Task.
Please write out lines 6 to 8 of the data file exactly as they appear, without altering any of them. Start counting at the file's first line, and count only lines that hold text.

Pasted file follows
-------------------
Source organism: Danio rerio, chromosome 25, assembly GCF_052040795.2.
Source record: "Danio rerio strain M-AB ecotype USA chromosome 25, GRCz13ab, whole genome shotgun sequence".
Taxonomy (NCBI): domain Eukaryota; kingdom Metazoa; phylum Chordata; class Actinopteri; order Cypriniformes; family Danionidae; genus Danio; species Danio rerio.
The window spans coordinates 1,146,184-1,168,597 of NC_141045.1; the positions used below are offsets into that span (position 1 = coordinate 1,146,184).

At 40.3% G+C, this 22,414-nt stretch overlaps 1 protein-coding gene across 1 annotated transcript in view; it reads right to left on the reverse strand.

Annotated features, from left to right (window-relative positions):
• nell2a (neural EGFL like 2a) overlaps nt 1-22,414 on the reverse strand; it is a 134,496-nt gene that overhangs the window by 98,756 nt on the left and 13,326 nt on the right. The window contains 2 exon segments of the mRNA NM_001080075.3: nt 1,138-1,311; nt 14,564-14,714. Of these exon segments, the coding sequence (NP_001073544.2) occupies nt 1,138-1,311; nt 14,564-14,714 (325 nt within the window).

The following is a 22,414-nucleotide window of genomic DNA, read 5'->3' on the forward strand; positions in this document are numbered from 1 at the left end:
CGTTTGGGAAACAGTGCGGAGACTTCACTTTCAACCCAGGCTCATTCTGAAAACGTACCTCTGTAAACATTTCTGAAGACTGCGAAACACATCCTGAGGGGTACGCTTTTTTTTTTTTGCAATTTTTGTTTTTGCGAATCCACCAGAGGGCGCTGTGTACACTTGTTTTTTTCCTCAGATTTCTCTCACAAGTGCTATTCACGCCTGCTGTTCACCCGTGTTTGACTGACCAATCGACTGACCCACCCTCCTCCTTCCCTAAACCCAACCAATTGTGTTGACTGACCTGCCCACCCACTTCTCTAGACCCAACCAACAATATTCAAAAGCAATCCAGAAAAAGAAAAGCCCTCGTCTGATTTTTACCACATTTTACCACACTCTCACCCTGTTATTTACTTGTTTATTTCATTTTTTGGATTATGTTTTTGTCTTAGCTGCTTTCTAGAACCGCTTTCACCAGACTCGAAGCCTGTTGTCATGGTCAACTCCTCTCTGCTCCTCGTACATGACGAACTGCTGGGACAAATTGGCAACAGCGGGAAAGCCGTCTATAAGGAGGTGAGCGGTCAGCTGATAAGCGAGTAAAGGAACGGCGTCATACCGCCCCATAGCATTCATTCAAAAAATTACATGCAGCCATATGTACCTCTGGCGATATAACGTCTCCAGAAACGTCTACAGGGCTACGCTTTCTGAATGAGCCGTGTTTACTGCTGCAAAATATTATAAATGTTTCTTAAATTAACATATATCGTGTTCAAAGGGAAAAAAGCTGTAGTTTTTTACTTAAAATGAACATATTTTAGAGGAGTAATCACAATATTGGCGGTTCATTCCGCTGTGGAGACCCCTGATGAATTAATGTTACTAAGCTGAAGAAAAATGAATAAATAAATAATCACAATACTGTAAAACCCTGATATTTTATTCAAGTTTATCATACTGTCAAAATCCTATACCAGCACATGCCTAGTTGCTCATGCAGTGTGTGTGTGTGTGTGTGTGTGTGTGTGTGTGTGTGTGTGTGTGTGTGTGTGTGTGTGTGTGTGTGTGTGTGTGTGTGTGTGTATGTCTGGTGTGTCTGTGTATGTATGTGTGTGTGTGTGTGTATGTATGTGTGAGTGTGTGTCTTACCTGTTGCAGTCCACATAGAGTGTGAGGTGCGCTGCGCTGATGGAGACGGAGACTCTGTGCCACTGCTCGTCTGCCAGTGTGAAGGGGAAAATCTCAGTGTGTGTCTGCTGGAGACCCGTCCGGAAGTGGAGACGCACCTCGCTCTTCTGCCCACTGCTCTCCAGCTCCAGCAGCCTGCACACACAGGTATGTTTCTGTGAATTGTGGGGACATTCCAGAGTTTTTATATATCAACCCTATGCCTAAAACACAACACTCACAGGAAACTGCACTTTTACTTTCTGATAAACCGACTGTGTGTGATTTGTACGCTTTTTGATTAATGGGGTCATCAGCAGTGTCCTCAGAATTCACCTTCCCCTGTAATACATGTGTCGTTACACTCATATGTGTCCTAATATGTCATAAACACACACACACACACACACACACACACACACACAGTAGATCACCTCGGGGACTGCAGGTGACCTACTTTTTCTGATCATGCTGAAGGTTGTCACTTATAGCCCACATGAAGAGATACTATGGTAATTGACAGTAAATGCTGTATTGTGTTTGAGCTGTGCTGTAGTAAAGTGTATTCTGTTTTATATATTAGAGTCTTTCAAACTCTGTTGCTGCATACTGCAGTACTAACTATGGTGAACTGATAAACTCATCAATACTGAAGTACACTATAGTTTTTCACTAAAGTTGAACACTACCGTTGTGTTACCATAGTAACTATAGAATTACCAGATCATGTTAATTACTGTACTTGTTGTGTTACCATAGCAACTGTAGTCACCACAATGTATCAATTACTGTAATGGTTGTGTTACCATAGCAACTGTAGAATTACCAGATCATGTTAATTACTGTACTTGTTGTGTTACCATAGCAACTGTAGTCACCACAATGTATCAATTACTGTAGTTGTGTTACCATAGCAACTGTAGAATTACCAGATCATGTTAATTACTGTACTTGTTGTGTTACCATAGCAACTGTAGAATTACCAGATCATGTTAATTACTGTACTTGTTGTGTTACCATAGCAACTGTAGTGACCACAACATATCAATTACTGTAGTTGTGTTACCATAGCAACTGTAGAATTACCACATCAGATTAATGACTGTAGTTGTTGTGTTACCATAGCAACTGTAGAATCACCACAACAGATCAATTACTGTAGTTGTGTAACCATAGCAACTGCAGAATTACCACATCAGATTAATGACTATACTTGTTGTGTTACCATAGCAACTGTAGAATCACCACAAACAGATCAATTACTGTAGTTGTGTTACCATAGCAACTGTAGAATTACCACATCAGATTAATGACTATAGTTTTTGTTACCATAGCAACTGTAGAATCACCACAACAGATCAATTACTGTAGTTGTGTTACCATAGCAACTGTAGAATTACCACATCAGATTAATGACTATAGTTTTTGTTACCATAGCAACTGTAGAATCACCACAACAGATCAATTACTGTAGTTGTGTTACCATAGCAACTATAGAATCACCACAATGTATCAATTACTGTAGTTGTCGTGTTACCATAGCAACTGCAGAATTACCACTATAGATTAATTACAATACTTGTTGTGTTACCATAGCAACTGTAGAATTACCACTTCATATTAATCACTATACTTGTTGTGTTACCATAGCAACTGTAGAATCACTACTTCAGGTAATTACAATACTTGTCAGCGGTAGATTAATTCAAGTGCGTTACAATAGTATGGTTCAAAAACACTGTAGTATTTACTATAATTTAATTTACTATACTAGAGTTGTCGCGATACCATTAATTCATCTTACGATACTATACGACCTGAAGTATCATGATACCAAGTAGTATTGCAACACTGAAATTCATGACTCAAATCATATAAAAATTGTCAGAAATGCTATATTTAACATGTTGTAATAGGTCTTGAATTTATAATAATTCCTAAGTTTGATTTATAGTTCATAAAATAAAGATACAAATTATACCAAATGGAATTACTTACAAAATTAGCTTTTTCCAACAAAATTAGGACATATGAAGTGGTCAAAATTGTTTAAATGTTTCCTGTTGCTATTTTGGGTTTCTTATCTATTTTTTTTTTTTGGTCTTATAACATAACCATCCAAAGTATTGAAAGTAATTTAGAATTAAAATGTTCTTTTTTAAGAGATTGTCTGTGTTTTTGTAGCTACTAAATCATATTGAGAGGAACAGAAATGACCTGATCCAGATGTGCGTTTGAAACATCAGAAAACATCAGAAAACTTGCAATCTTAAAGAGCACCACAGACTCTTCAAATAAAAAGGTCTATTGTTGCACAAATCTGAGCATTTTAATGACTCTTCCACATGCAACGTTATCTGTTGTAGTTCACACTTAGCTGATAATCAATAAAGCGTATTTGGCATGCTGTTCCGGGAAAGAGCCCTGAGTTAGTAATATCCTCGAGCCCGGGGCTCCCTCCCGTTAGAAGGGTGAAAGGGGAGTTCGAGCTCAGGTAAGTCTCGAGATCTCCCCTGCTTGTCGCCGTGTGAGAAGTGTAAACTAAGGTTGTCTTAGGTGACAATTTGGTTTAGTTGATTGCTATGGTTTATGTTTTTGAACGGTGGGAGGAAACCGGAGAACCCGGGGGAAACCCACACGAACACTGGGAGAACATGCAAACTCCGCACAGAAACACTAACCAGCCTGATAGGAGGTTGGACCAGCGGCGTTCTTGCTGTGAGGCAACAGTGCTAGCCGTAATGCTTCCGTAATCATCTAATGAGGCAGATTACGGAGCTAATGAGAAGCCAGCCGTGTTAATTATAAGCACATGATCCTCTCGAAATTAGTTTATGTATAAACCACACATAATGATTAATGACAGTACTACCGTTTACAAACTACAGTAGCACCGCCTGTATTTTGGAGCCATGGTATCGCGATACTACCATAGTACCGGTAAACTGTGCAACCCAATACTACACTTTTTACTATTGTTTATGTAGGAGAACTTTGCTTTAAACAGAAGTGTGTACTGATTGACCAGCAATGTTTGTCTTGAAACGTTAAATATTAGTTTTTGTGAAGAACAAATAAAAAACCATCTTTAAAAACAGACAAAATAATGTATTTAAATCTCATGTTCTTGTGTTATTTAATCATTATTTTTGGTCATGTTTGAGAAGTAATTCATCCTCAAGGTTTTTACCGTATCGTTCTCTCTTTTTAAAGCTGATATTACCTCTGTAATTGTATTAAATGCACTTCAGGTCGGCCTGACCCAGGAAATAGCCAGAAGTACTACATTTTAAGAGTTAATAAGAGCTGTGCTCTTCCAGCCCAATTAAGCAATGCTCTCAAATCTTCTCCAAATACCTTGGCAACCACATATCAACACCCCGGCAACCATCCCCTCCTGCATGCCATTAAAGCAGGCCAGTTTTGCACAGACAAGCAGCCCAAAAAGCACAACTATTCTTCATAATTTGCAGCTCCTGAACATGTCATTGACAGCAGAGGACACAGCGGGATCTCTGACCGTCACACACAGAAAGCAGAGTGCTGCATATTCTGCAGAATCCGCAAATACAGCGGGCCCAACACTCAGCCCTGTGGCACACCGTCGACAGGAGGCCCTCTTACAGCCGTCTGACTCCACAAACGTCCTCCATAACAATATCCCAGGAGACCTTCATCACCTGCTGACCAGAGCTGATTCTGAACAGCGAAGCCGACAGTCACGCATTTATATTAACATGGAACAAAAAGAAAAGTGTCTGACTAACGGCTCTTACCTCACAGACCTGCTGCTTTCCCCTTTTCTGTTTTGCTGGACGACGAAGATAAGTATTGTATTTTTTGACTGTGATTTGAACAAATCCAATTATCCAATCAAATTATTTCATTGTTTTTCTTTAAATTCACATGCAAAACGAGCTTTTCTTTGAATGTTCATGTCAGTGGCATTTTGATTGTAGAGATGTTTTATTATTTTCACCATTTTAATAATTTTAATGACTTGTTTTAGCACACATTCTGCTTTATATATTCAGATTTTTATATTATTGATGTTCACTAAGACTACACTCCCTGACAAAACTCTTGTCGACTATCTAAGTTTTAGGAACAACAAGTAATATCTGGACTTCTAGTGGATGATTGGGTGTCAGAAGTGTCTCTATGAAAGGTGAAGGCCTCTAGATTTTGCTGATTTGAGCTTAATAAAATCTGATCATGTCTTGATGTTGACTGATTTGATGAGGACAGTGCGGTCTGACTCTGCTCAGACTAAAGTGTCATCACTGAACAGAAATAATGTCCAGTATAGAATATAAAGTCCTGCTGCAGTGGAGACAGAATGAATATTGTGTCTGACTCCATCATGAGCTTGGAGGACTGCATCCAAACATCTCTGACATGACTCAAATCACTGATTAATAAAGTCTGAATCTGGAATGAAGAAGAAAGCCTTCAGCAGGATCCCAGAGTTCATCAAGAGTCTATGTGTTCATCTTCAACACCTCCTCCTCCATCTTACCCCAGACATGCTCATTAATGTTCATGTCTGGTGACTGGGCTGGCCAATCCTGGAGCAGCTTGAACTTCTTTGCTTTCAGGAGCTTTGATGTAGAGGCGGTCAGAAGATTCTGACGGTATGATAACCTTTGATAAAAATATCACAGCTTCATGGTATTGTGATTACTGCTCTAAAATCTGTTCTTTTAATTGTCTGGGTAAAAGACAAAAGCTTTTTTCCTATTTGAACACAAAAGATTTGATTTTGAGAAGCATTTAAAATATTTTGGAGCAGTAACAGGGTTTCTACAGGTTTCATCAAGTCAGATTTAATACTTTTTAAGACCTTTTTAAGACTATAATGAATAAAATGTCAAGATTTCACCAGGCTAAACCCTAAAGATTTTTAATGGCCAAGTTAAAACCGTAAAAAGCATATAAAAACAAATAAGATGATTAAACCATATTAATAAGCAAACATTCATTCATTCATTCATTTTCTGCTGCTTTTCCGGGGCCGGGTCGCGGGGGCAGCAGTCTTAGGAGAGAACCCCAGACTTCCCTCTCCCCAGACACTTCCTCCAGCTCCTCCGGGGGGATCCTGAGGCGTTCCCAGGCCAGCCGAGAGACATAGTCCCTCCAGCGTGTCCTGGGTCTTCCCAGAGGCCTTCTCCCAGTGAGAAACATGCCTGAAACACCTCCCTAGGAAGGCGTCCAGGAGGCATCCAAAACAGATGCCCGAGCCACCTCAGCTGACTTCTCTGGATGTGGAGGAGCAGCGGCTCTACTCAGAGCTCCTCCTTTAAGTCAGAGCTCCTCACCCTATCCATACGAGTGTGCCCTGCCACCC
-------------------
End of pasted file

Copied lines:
Annotated features, from left to right (window-relative positions):
• nell2a (neural EGFL like 2a) overlaps nt 1-22,414 on the reverse strand; it is a 134,496-nt gene that overhangs the window by 98,756 nt on the left and 13,326 nt on the right. The window contains 2 exon segments of the mRNA NM_001080075.3: nt 1,138-1,311; nt 14,564-14,714. Of these exon segments, the coding sequence (NP_001073544.2) occupies nt 1,138-1,311; nt 14,564-14,714 (325 nt within the window).

The following is a 22,414-nucleotide window of genomic DNA, read 5'->3' on the forward strand; positions in this document are numbered from 1 at the left end: